And Still Burning. fiction by Mansour Noorbakhsh

And Still Burning We — my colleague, and I —were in Rome, Italy, in the mid 90s. We had travelled there as the engineering team of an Iranian project to work with the vendor. The Iran-Iraq war had ended and some industrial projects had been re-started in Iran. As soon as we arrived and wereContinue reading “And Still Burning. fiction by Mansour Noorbakhsh”

A Wedding Gift. fiction by Dave Kavanagh

A Wedding Gift Dublin wept like a moody middle-aged woman, her tears cascading in a saccharin sleet of cherry blossom, the park littered with their detritus. Spring is so untidy. Despite the sunshine, a breeze cut in directly across the Mourne Mountains with fingers of Baltic ice that quickly made my skin feel raw. IContinue reading “A Wedding Gift. fiction by Dave Kavanagh”

Before the Seagulls. fiction by Nightingale Jennings

Before the Seagulls Ruby was noticeable in a crowd thanks to her jet-black hair and upright posture. At age 12, people referred to her as the girl with waist-long hair. Her hair had never grown below just a drop down from shoulder-length. Ruby tried, but it didn’t help to argue even when she was ableContinue reading “Before the Seagulls. fiction by Nightingale Jennings”

Sister Thresa’s Acting Class. fiction by Pat Jourdan

Sister Thresa’s Acting Class    1 A card on the school noticeboard announced that any girl wishing to join Sister Theresa’s Acting Class should go to the hall in the lower corridor after school on Tuesdays. At four p.m. exactly, with all our homework packed into bags and briefcases, eight of us showed up. The firstContinue reading “Sister Thresa’s Acting Class. fiction by Pat Jourdan”

Memoir of a Boyhood in Cameroon and Nigeria. by John Echem

Memoir of a Boyhood in Cameroon and Nigeria  “A man can only tell where it started raining on him, but not where he’ll get dry.” —Igbo proverb Chapter 1. Mbenge Mboka i. We lived in many houses in the years of my boyhood, but the plank house on the street of Mbenge Mboka, in Mbonge,Continue reading “Memoir of a Boyhood in Cameroon and Nigeria. by John Echem”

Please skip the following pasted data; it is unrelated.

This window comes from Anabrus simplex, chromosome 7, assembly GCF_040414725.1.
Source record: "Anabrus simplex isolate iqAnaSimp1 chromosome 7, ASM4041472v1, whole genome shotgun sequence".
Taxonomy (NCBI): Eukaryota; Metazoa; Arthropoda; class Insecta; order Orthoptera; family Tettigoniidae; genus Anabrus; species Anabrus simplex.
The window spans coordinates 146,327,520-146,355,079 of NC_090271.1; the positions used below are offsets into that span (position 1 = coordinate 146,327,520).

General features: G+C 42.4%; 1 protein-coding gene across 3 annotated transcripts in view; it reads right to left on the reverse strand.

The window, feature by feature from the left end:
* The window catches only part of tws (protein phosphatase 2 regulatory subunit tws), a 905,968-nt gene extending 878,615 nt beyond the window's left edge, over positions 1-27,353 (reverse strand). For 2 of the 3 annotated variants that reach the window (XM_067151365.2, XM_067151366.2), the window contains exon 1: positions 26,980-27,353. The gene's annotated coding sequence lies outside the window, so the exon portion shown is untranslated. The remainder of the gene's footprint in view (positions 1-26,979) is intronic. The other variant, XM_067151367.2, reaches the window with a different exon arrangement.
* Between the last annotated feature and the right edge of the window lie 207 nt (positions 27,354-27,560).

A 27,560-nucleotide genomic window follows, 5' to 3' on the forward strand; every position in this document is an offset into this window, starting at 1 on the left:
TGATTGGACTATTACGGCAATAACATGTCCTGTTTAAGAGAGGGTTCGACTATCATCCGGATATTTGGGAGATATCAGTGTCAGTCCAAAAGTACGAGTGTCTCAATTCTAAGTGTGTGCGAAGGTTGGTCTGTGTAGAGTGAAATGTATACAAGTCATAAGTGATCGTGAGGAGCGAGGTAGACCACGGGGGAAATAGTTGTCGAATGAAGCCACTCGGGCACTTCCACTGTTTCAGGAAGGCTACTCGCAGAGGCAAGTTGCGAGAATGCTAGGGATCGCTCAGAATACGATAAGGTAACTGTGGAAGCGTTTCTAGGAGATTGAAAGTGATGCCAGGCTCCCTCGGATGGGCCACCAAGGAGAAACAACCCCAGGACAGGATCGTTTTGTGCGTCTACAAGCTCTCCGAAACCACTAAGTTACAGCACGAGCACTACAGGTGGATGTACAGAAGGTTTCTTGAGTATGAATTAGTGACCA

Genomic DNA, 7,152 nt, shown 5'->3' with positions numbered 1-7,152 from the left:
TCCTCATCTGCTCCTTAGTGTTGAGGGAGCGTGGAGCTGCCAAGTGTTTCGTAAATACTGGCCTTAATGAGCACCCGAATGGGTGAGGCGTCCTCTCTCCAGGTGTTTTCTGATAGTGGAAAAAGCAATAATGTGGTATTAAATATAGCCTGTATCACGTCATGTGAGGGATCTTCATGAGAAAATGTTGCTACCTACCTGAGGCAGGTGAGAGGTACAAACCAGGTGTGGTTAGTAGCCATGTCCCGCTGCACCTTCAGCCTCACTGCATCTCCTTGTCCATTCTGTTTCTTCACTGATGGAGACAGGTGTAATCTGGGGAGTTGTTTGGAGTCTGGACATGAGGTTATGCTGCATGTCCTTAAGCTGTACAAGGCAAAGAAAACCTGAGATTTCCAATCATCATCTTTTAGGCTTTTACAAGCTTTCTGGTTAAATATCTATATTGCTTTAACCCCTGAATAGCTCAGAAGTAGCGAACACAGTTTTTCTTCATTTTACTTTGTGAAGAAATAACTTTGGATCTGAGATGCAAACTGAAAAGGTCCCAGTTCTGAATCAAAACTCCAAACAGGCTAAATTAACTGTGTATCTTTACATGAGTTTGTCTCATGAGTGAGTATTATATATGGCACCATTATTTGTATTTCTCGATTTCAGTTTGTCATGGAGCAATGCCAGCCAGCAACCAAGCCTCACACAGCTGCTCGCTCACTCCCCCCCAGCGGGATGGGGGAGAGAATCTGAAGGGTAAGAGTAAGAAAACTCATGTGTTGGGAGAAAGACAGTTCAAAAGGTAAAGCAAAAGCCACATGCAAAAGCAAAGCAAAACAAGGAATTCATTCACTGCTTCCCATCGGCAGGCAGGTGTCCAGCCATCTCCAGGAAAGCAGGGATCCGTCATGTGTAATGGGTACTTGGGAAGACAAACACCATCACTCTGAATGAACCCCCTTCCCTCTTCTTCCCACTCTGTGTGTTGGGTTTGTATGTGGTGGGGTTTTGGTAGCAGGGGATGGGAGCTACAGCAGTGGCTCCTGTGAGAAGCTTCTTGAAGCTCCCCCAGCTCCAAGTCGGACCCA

Sunflowers. non-fiction by Susan Glickman

Theodor Adorno famously declared that “To write poetry after Auschwitz is barbaric.” One might just as well observe that to paint sunflowers after Van Gogh is arrogant. But how can anyone fascinated by colour not attempt this most charismatic of blossoms? For Van Gogh himself, they invited an almost scientific investigation of chromatic possibility usingContinue reading “Sunflowers. non-fiction by Susan Glickman”

Thomas Graves: Getting to the bottom of Ben Mazer’s poetry. a review by Andreea Iulia Scridon

Thomas Graves: Getting to the bottom of Ben Mazer’s poetry   “Mazer is good enough not to care for contemporary fashion” Reading Ben Mazer’s poems one after the other, or in no particular order, gives the reader the impression of what holding a diamond in the palm of one’s hand must be like: one canContinue reading “Thomas Graves: Getting to the bottom of Ben Mazer’s poetry. a review by Andreea Iulia Scridon”

Literary Spotlight with Sue Burge: Featuring Helen Dewbery

As well as being a poet and creative writing tutor, I also teach film studies, so it was a huge privilege for me to interview Helen Dewbery.  She is a brilliant film-maker with a very unusual focus.  I hope some of you will be inspired to explore combining text and visuals thanks to her adviceContinue reading “Literary Spotlight with Sue Burge: Featuring Helen Dewbery”

December Lights. a poem by Monica Manolachi

December Lights The blinds opened at night let in the moon, who paints the dreams of someone loved. When cars give hasty glances through the windows, the morning sunrays join you for breakfast. An old shop shedding a flood of glass tears reminds you of innocent hands. The hopes glimmering on people’ faces roost inContinue reading “December Lights. a poem by Monica Manolachi”

Night and Day. Oh, Heisenberg. poetry by Lauren Friesen

Night and Day We cannot see it Or feel when it arrives Even our ears are helpless In separating this reality From nothingness Except we now learn That it is not a thing Or even a million But the detritus Cast off in waves From the heart Of beating atoms Within a beating heart AndContinue reading “Night and Day. Oh, Heisenberg. poetry by Lauren Friesen”